The Trouble with Waivers: We agree that the choice was between the new system and continuing with the “waivers” allowed by the Department of Health and Human Services. Many of these state “waiver” reforms were not very significant–unlike you, I don’t have much hope that fiddling with the rate at which welfare benefits are taken away as incomes rise (the “earned income disregard”) will dissolve the underclass. But a dozen or so waivers (in Massachusetts, Florida, and Virginia, for example) were significant: They either expanded work requirements or established time limits with exceptions for people who “played by the rules”–in effect creating a system in which recipients had to show they were really trying to find work.
       Yet no state had really stepped up to the plate to offer the large number of public jobs and expensive day care slots that would be necessary to replace welfare with work across the board. When one state–Wisconsin–did, HHS refused to approve the waiver. I urge readers to glance at the gauntlet of bureaucratic objections to the Wisconsin plan listed in your last entry and decide for themselves if there was any chance HHS would ever approve the Wisconsin reform. (Those onerous “large copayments for health coverage” in Wisconsin, by the way, were $20 per month.) Since I think public jobs are the key to welfare reform, HHS’s anti-Wisconsinism was a big flaw in the waiver regime.
       In general, HHS did not allow a fair test of various reform ideas. Most ridiculous was the agency’s iron requirement that benefits increase with family size. Couldn’t one state have been allowed to set a single benefit level for all families, establishing the “work-oriented” principle that you don’t get paid more money just because you have another child, so we might see if it made a difference? I thought you might have backed off on this “family size” point–but there it is again in your anti-Wisconsin list! As noted earlier, there is virtue in trying even ideas you and I think are bad. How are conservatives going to be convinced that strict time limits without public jobs won’t work unless they are allowed to try their idea in at least one or two states?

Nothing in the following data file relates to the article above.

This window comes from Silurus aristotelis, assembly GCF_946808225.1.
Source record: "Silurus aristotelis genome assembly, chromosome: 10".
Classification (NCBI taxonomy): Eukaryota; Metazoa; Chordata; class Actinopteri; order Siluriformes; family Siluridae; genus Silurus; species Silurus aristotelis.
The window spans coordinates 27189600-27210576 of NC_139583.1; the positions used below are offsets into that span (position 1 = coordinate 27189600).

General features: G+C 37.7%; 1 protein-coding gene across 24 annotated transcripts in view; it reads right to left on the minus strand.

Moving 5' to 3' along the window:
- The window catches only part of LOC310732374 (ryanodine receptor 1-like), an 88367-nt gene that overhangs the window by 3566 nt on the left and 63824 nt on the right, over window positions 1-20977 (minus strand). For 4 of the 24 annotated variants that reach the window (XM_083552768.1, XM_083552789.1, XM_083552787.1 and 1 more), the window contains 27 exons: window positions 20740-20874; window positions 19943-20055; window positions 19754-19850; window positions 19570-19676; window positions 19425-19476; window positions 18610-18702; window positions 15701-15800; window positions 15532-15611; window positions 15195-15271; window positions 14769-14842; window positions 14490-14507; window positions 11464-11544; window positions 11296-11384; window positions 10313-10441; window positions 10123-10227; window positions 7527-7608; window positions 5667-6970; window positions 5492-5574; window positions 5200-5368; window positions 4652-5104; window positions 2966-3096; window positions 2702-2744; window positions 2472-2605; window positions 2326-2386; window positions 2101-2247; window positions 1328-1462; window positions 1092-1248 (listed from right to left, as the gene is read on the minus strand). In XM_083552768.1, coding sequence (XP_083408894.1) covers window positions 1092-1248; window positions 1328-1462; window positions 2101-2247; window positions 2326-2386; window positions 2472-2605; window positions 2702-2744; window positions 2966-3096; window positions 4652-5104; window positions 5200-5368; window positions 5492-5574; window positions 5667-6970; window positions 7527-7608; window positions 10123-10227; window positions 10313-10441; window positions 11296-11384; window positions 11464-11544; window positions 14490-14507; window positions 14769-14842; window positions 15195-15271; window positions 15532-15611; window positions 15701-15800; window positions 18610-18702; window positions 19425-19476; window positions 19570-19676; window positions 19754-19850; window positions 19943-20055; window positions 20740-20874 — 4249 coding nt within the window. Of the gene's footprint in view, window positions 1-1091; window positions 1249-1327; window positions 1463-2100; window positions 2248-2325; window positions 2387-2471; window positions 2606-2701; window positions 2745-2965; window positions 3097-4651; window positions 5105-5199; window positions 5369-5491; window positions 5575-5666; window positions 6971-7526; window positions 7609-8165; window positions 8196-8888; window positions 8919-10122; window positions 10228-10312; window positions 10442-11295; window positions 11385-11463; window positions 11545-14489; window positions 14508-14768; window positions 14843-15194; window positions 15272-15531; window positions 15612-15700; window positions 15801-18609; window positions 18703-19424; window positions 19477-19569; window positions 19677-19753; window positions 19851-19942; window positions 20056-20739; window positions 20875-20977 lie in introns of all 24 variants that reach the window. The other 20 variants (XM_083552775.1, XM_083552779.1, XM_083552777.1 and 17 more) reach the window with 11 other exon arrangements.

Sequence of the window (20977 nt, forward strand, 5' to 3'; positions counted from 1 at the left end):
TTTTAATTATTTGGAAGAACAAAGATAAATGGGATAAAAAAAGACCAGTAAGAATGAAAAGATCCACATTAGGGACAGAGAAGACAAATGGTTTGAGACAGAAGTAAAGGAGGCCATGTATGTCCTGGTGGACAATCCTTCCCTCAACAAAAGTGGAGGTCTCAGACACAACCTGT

And if Clinton hadn’t signed the bill, who could guarantee that the more liberal elements in HHS wouldn’t one day seize control and restrict even further the range of ideas that could be tried? In 1996, after all, there was a lot of election-year pressure to be tough. Mary Jo Bane, the HHS waiver czar at the time, had at least some non-liberal instincts. She allowed states to take away all benefits from the family of a single mother who flat-out refused to work. You make it pretty clear in your last entry that you oppose such “full family sanctions.” What if, heaven forbid, you had gotten Mary Jo Bane’s job after Clinton’s reelection?